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Unlocking the potential of Earth Observation to address Africa’s critical challenges - Insight Report January 2021

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Executive summary

Earth observations are fundamental to harness the innovations of the Fourth Industrial Revolution to support the public good.

We often hear that data and information is the 21st century’s currency. This is why data democratization is so important, particularly in those countries whose economies suffer from a lack of relevant and available data. Big data is fundamental to building resilient systems, so when barriers to access and usage are removed, its potential for addressing development priorities and critical challenges will be unlocked.

With the global COVID-19 crisis threatening the African economy and livelihood of its citizens, governments and industry leaders, NGOs and CSOs are called on to utilize all the available data to respond, recover and advance hindered efforts towards the achievement of global development priorities. In this perspective, Earth Observation (EO) can be one of the most valuable assets Africa can rely on. EO, in fact, provides vast amounts of satellite data for monitoring and managing the Earth’s natural resources, and the human and climate impact on them.

Digital Earth Africa (DE Africa) is an example of how Fourth Industrial Revolution technologies can enable widespread socioeconomic development.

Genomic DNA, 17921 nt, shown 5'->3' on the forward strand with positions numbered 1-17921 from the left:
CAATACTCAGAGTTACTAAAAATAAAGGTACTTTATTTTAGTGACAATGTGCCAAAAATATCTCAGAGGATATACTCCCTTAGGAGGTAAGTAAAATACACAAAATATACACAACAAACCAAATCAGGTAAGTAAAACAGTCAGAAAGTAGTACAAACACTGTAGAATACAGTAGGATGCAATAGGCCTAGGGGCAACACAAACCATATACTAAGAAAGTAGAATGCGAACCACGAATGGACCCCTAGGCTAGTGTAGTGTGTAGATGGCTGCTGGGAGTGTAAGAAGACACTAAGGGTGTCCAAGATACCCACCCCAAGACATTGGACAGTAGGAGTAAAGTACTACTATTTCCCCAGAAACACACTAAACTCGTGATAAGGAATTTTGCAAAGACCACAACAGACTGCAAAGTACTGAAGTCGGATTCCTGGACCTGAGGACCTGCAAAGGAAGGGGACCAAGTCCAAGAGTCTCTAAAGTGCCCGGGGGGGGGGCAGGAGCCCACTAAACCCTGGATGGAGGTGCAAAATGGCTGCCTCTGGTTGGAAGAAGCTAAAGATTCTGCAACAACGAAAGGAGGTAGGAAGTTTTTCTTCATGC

It is a continental-scale data infrastructure for all of Africa that democratizes the capacity to process and analyse satellite data. It provides analysisready information for more informed, strategic and inclusive decision-making by allowing detailed tracking of water, land, construction and vegetation changes across countries. The insights it offers can be used to tackle a wide range of issues, including water scarcity, land use and food security.

Even under conservative assumptions, the impact of DE Africa for the African industry could be higher than $2 billion a year. This report provides, for the first time, some quantification of DE Africa’s potential impact, shining a light on three key areas:

  1. Accelerated growth of the EO industry, an extra $500 million of yearly sales with consequent externalities on employment and fiscal revenues

  2. Boosting agricultural productivity, with water savings, productivity gains, insurance benefits and reduced pesticide usage in agriculture worth at least an extra $900 million a year

  3. Effective regulation of gold mining activity, with savings of at least $900 million from reduced environmental damage and fiscal evasion

To shift the economic estimation to action at scale, the uptake and integration of data analytics practices and analysis-ready EO data into business models and political systems is required. An African-led ecosystem across diverse sectors and perspectives can see sustainable opportunities enabled by geospatial data and services. This requires collaboration and reinforcement with stakeholders.
Drawing on existing frameworks and identifying gaps to make improvements will allow this data to be used to address Africa’s critical challenges.